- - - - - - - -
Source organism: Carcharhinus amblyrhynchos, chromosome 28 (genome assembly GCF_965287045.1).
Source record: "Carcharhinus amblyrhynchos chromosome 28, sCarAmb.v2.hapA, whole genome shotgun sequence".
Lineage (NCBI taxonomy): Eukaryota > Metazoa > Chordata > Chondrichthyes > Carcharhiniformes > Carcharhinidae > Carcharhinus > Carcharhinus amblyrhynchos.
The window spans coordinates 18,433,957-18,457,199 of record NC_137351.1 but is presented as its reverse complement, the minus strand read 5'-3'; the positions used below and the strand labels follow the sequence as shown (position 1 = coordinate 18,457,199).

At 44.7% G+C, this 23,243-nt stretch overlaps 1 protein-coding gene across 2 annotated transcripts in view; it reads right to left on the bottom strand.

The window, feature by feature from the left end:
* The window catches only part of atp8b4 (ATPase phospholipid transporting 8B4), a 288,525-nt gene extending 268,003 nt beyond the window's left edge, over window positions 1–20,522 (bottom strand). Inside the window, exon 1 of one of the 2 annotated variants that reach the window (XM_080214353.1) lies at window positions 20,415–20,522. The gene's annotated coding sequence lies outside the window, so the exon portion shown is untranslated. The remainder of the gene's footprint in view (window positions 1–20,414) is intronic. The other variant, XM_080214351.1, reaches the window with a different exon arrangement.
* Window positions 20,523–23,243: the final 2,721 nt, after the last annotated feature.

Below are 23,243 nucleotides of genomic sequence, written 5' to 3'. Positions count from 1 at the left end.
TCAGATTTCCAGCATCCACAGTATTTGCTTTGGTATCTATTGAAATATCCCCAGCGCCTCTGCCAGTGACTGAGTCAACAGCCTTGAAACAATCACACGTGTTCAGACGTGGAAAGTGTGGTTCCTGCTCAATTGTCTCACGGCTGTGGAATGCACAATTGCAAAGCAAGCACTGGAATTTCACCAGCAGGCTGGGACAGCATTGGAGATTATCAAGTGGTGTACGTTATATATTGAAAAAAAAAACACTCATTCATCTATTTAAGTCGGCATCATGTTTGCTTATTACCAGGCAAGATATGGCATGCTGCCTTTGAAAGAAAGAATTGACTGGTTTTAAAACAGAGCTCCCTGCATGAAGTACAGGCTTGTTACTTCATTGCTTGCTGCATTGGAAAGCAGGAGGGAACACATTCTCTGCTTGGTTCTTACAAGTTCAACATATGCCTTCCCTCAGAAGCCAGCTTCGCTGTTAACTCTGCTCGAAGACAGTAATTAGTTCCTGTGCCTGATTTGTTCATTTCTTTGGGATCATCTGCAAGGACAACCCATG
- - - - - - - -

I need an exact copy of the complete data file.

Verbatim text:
Source organism: Carcharhinus amblyrhynchos, chromosome 28 (genome assembly GCF_965287045.1).
Source record: "Carcharhinus amblyrhynchos chromosome 28, sCarAmb.v2.hapA, whole genome shotgun sequence".
Lineage (NCBI taxonomy): Eukaryota > Metazoa > Chordata > Chondrichthyes > Carcharhiniformes > Carcharhinidae > Carcharhinus > Carcharhinus amblyrhynchos.
The window spans coordinates 18,433,957-18,457,199 of record NC_137351.1 but is presented as its reverse complement, the minus strand read 5'-3'; the positions used below and the strand labels follow the sequence as shown (position 1 = coordinate 18,457,199).

At 44.7% G+C, this 23,243-nt stretch overlaps 1 protein-coding gene across 2 annotated transcripts in view; it reads right to left on the bottom strand.

The window, feature by feature from the left end:
* The window catches only part of atp8b4 (ATPase phospholipid transporting 8B4), a 288,525-nt gene extending 268,003 nt beyond the window's left edge, over window positions 1–20,522 (bottom strand). Inside the window, exon 1 of one of the 2 annotated variants that reach the window (XM_080214353.1) lies at window positions 20,415–20,522. The gene's annotated coding sequence lies outside the window, so the exon portion shown is untranslated. The remainder of the gene's footprint in view (window positions 1–20,414) is intronic. The other variant, XM_080214351.1, reaches the window with a different exon arrangement.
* Window positions 20,523–23,243: the final 2,721 nt, after the last annotated feature.

Below are 23,243 nucleotides of genomic sequence, written 5' to 3'. Positions count from 1 at the left end.
TCAGATTTCCAGCATCCACAGTATTTGCTTTGGTATCTATTGAAATATCCCCAGCGCCTCTGCCAGTGACTGAGTCAACAGCCTTGAAACAATCACACGTGTTCAGACGTGGAAAGTGTGGTTCCTGCTCAATTGTCTCACGGCTGTGGAATGCACAATTGCAAAGCAAGCACTGGAATTTCACCAGCAGGCTGGGACAGCATTGGAGATTATCAAGTGGTGTACGTTATATATTGAAAAAAAAAACACTCATTCATCTATTTAAGTCGGCATCATGTTTGCTTATTACCAGGCAAGATATGGCATGCTGCCTTTGAAAGAAAGAATTGACTGGTTTTAAAACAGAGCTCCCTGCATGAAGTACAGGCTTGTTACTTCATTGCTTGCTGCATTGGAAAGCAGGAGGGAACACATTCTCTGCTTGGTTCTTACAAGTTCAACATATGCCTTCCCTCAGAAGCCAGCTTCGCTGTTAACTCTGCTCGAAGACAGTAATTAGTTCCTGTGCCTGATTTGTTCATTTCTTTGGGATCATCTGCAAGGACAACCCATG